Antioxidants serve an invaluable part in looking, feeling and being healthy by preventing unstable molecules, know as free radicals, from inflicting damage to the bodies cells. In some cases diet alone is insufficient to produce and maintain enough antioxidant levels in the body, especially as we age or are under the weather, and supplements may offer a reliable compliment.
One of the most powerful of these antioxidants is glutathione, also referred to as “the master antioxidant.” Your body produces it naturally, and it can also be obtained through diet and supplements. It is one of the most abundant antioxidants in your body, and it is located in all of your cells. It is constantly being produced, used and then replenished. Glutathione can become easily depleted as it works to destroy free radicals and help to prevent the damage that they can cause to your cells which can lead to illnesses and premature aging.
It may have the potential to perform many additional functions in the body although currently, research is limited. Read on to learn more about this mighty antioxidant and if supplementation is right for you.
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What is glutathione?
Glutathione is made up of three amino acids, a.k.a. the building blocks of protein. These include cysteine, glutamine and glycine. Your body naturally contains more glycine and glutamine, but cysteine can be in short supply. The good news is that cysteine is found in many foods and you can help boost your supply through diet. Additionally, there are many other vitamins and minerals that can help to increase overall levels of glutathione in your body.
As you age, the glutathione levels in your body begin to decrease. Additionally, chronic colds, illnesses, toxin exposure (i.e. air pollution, cigarette smoke) and inflammatory conditions such as pulmonary and cardiovascular diseases, alcoholism, etc. can cause glutathione to be used at an excessive rate, leading to depletion. Luckily, glutathione is available in supplement forms, and it is found in foods such as fruit and vegetables, so making changes to improve your diet and lifestyle may work to boost your overall levels.
Glutathione health benefits:
While there is no question it is a powerful antioxidant, in many of the studies we looked at, more research is needed to identify appropriate dosages and forms of glutathione. However, here are a few areas where it can be beneficial for the body.
- May slow the rate of oxidative stress: High levels of oxidative stress can lead to inflammatory conditions (diabetes, cardiovascular disease and autoimmune disease) and illnesses such as cancer. Studies have shown that glutathione can help prevent cell damage from oxidative stress, reducing inflammation and slowing down the process of oxidative stress.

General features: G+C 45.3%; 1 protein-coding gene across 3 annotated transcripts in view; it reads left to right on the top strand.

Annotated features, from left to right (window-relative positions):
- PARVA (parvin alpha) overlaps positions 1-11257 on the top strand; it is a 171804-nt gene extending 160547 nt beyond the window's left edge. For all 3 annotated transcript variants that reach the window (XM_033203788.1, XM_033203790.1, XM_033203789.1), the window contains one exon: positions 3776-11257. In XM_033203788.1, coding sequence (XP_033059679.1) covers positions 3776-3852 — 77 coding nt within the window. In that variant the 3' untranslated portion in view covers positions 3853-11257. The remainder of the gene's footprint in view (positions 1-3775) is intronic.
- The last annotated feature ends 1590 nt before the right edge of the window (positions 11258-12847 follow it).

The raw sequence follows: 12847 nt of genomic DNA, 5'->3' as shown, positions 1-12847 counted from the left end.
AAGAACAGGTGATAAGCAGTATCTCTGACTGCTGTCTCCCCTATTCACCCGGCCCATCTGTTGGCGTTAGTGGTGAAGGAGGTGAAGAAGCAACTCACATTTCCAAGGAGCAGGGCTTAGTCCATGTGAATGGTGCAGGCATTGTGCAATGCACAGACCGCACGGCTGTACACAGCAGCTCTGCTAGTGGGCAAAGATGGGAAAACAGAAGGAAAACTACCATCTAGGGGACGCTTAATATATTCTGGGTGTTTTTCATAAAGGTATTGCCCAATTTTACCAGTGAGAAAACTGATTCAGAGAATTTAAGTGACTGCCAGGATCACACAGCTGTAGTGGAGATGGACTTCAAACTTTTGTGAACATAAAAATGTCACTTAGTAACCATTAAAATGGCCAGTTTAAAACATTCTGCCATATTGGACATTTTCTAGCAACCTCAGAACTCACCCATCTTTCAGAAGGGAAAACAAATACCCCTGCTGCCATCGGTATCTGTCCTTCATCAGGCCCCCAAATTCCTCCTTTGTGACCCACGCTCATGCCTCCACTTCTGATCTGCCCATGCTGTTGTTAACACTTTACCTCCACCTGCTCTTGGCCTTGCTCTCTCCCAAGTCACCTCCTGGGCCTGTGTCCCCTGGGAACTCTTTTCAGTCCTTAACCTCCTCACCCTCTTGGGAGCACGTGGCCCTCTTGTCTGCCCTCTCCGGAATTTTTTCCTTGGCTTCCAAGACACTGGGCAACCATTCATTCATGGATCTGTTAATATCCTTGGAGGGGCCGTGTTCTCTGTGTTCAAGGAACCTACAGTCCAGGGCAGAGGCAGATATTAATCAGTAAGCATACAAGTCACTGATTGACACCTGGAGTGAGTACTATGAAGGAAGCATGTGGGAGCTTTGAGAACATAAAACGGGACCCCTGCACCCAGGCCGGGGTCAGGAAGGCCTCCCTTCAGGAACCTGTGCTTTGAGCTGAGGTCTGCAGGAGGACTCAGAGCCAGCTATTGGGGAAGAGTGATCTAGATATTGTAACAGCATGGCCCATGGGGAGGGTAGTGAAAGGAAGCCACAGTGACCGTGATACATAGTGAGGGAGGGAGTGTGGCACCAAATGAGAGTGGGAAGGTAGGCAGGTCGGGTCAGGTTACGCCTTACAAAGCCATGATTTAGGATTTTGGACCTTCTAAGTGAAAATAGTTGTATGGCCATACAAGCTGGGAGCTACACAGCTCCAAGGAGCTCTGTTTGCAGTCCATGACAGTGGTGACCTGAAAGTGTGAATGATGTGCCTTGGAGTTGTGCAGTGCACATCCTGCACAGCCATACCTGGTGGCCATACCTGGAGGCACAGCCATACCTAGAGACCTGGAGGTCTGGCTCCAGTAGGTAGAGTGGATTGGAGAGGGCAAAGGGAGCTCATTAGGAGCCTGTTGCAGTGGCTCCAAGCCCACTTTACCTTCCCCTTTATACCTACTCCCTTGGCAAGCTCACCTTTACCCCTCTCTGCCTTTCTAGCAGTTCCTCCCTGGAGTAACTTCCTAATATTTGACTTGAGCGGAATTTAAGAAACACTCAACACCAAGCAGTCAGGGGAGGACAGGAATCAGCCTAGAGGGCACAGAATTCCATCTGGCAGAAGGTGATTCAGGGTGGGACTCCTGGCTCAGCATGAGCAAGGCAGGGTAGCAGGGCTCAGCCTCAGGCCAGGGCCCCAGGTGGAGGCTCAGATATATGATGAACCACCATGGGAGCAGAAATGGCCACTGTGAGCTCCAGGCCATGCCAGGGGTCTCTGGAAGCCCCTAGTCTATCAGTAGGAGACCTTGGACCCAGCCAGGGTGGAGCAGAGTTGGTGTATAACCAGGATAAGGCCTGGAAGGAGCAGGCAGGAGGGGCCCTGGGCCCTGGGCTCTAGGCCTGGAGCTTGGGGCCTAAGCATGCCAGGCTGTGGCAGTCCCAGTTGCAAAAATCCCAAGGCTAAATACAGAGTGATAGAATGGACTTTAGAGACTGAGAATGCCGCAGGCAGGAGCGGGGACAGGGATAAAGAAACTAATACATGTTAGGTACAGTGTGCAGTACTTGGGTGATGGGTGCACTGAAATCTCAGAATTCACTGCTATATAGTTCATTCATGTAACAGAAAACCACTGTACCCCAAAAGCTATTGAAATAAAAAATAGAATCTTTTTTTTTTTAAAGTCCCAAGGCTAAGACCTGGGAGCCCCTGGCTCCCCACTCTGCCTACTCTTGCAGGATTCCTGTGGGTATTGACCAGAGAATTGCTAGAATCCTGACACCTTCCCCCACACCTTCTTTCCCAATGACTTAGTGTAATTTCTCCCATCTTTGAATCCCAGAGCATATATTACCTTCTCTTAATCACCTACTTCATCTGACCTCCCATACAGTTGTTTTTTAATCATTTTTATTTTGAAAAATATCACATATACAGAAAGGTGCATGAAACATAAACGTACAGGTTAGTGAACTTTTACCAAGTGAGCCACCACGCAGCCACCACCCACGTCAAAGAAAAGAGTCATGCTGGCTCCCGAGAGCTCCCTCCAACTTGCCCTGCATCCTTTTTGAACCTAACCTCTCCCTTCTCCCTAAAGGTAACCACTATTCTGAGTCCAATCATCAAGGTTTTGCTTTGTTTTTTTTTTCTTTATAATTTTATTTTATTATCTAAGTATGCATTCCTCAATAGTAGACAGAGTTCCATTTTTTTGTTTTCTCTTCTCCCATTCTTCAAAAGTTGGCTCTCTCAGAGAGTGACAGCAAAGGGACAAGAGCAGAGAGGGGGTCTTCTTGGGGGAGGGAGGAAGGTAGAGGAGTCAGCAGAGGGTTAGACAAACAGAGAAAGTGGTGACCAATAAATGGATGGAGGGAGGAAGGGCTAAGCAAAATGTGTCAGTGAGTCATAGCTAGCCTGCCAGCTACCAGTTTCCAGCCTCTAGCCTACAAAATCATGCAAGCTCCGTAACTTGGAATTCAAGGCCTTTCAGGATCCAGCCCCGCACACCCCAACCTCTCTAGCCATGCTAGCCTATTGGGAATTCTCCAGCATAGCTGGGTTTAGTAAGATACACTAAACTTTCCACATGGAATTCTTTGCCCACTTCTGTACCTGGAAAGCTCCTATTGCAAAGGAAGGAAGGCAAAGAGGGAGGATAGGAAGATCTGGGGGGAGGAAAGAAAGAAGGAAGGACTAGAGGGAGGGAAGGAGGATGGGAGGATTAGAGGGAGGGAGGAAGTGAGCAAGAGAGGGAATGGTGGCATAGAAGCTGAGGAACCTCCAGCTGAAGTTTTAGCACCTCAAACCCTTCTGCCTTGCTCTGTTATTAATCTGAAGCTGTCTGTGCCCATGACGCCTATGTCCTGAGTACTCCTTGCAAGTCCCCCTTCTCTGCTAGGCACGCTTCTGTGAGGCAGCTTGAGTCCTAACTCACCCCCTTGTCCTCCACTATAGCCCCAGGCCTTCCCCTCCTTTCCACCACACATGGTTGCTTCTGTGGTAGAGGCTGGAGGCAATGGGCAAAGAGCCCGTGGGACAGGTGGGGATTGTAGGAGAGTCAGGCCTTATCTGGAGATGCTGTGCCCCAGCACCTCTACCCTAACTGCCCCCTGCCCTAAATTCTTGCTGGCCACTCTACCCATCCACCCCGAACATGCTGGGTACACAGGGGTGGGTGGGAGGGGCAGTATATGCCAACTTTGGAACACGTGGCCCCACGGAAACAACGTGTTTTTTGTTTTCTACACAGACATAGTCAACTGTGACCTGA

- May help with COVID-19 symptoms: One study found that low levels of glutathione (GSH) could be associated with causing the excessive inflammatory response linked to severe cases of COVID-19. The study indicated that increasing levels of GSH in the body could potentially reduce the number of patients that were symptomatic, although more research is needed. And it’s important to note glutathione cannot prevent or treat COVID-19.
- May help with type II diabetes: A study showed that patients with type 2 diabetes had lower levels of glutathione in their blood when compared with a non-diabetic control group. The study indicates this may not be because the patients aren’t producing enough glutathione, it may be because glutathione is being used at a higher rate in patients with type II diabetes. More studies are needed to determine if improving blood sugar levels will in fact increase levels of glutathione in the blood or if oral supplementation could help or maybe, the combination of both.
- May help with cystic fibrosis: Glutathione has been associated with being helpful in the management of cystic fibrosis, a genetic lung disease. Studies have shown that people with this disease have lower levels of glutathione in their airways. Supplementation has also be thought to reduce inflammation and improve nutritional status in these patients, although a recent study found no significant difference in participants that supplemented orally with glutathione. More studies looking at different ways of administering glutathione, such as intravenously, are needed to determine if it could be helpful.
- May help with Parkinson’s disease: Clinical studies show that glutathione has the ability to improve motor function in patients with Parkinson’s disease. It has not been shown to improve mood, behavior or the ability to perform daily activities. While supplementation may provide symptomatic benefits, an appropriate dosage has yet to be determined.
- May help with rheumatoid arthritis: Studies show that supplementing with glutathione may help to control immune cells by preventing them from attacking normal body cells. Glutathione may be effective in preventing destruction of joint tissues and muscles in rheumatoid arthritis patients by neutralizing the free radicals that would otherwise destroy these cells.
What food sources contain glutathione?